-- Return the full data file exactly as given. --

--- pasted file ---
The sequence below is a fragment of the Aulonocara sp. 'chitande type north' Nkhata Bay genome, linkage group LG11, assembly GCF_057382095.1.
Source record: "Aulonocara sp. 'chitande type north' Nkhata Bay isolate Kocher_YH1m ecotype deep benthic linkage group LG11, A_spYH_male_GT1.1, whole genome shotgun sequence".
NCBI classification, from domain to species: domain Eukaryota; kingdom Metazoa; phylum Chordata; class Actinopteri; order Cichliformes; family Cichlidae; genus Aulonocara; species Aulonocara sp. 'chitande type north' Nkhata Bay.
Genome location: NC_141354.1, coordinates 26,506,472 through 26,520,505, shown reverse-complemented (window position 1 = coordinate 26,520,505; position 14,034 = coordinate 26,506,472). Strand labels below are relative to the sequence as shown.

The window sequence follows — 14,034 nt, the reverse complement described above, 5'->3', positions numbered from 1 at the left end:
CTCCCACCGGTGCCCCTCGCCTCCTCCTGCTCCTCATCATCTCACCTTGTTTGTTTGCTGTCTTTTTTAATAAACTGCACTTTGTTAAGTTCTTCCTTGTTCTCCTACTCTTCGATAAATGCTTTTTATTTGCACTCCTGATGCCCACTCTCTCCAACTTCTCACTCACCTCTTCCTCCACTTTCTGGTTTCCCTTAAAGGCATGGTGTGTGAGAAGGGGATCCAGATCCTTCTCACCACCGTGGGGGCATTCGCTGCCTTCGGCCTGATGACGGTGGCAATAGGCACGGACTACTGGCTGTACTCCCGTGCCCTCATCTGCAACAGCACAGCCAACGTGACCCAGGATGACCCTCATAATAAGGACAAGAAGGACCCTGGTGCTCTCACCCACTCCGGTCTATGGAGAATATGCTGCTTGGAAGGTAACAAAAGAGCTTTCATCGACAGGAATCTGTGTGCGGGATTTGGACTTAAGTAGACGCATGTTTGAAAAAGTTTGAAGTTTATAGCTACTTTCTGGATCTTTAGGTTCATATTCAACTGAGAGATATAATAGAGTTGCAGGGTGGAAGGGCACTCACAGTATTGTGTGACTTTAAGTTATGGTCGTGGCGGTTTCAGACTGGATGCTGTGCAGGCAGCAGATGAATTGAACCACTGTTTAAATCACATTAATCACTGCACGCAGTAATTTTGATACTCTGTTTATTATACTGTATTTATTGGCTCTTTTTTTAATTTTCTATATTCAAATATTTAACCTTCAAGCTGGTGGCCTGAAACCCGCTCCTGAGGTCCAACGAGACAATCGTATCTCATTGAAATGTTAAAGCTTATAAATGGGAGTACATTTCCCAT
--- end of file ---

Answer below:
The sequence below is a fragment of the Aulonocara sp. 'chitande type north' Nkhata Bay genome, linkage group LG11, assembly GCF_057382095.1.
Source record: "Aulonocara sp. 'chitande type north' Nkhata Bay isolate Kocher_YH1m ecotype deep benthic linkage group LG11, A_spYH_male_GT1.1, whole genome shotgun sequence".
NCBI classification, from domain to species: domain Eukaryota; kingdom Metazoa; phylum Chordata; class Actinopteri; order Cichliformes; family Cichlidae; genus Aulonocara; species Aulonocara sp. 'chitande type north' Nkhata Bay.
Genome location: NC_141354.1, coordinates 26,506,472 through 26,520,505, shown reverse-complemented (window position 1 = coordinate 26,520,505; position 14,034 = coordinate 26,506,472). Strand labels below are relative to the sequence as shown.

The window sequence follows — 14,034 nt, the reverse complement described above, 5'->3', positions numbered from 1 at the left end:
CTCCCACCGGTGCCCCTCGCCTCCTCCTGCTCCTCATCATCTCACCTTGTTTGTTTGCTGTCTTTTTTAATAAACTGCACTTTGTTAAGTTCTTCCTTGTTCTCCTACTCTTCGATAAATGCTTTTTATTTGCACTCCTGATGCCCACTCTCTCCAACTTCTCACTCACCTCTTCCTCCACTTTCTGGTTTCCCTTAAAGGCATGGTGTGTGAGAAGGGGATCCAGATCCTTCTCACCACCGTGGGGGCATTCGCTGCCTTCGGCCTGATGACGGTGGCAATAGGCACGGACTACTGGCTGTACTCCCGTGCCCTCATCTGCAACAGCACAGCCAACGTGACCCAGGATGACCCTCATAATAAGGACAAGAAGGACCCTGGTGCTCTCACCCACTCCGGTCTATGGAGAATATGCTGCTTGGAAGGTAACAAAAGAGCTTTCATCGACAGGAATCTGTGTGCGGGATTTGGACTTAAGTAGACGCATGTTTGAAAAAGTTTGAAGTTTATAGCTACTTTCTGGATCTTTAGGTTCATATTCAACTGAGAGATATAATAGAGTTGCAGGGTGGAAGGGCACTCACAGTATTGTGTGACTTTAAGTTATGGTCGTGGCGGTTTCAGACTGGATGCTGTGCAGGCAGCAGATGAATTGAACCACTGTTTAAATCACATTAATCACTGCACGCAGTAATTTTGATACTCTGTTTATTATACTGTATTTATTGGCTCTTTTTTTAATTTTCTATATTCAAATATTTAACCTTCAAGCTGGTGGCCTGAAACCCGCTCCTGAGGTCCAACGAGACAATCGTATCTCATTGAAATGTTAAAGCTTATAAATGGGAGTACATTTCCCAT